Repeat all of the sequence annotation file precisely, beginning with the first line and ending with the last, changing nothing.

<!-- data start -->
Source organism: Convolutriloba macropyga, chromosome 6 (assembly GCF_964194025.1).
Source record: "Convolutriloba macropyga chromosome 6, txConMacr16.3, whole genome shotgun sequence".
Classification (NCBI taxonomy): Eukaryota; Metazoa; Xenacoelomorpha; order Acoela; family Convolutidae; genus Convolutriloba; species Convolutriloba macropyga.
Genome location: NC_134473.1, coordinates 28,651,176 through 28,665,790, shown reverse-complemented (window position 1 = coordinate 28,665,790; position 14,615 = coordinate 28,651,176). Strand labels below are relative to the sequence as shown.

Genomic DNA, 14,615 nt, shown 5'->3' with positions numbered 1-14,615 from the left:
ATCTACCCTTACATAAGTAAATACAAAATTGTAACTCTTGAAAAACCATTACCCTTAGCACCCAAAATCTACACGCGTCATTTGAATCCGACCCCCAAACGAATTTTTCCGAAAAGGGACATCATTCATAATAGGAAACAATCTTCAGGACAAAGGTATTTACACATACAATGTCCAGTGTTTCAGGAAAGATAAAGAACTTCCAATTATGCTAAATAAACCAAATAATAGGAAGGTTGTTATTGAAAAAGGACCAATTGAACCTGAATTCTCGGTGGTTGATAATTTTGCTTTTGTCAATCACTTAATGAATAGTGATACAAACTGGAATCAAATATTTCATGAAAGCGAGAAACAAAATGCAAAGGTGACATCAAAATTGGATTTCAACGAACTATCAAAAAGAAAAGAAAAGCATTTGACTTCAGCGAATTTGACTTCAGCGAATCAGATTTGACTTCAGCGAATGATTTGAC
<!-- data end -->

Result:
Source organism: Convolutriloba macropyga, chromosome 6 (assembly GCF_964194025.1).
Source record: "Convolutriloba macropyga chromosome 6, txConMacr16.3, whole genome shotgun sequence".
Classification (NCBI taxonomy): Eukaryota; Metazoa; Xenacoelomorpha; order Acoela; family Convolutidae; genus Convolutriloba; species Convolutriloba macropyga.
Genome location: NC_134473.1, coordinates 28,651,176 through 28,665,790, shown reverse-complemented (window position 1 = coordinate 28,665,790; position 14,615 = coordinate 28,651,176). Strand labels below are relative to the sequence as shown.

Genomic DNA, 14,615 nt, shown 5'->3' with positions numbered 1-14,615 from the left:
ATCTACCCTTACATAAGTAAATACAAAATTGTAACTCTTGAAAAACCATTACCCTTAGCACCCAAAATCTACACGCGTCATTTGAATCCGACCCCCAAACGAATTTTTCCGAAAAGGGACATCATTCATAATAGGAAACAATCTTCAGGACAAAGGTATTTACACATACAATGTCCAGTGTTTCAGGAAAGATAAAGAACTTCCAATTATGCTAAATAAACCAAATAATAGGAAGGTTGTTATTGAAAAAGGACCAATTGAACCTGAATTCTCGGTGGTTGATAATTTTGCTTTTGTCAATCACTTAATGAATAGTGATACAAACTGGAATCAAATATTTCATGAAAGCGAGAAACAAAATGCAAAGGTGACATCAAAATTGGATTTCAACGAACTATCAAAAAGAAAAGAAAAGCATTTGACTTCAGCGAATTTGACTTCAGCGAATCAGATTTGACTTCAGCGAATGATTTGAC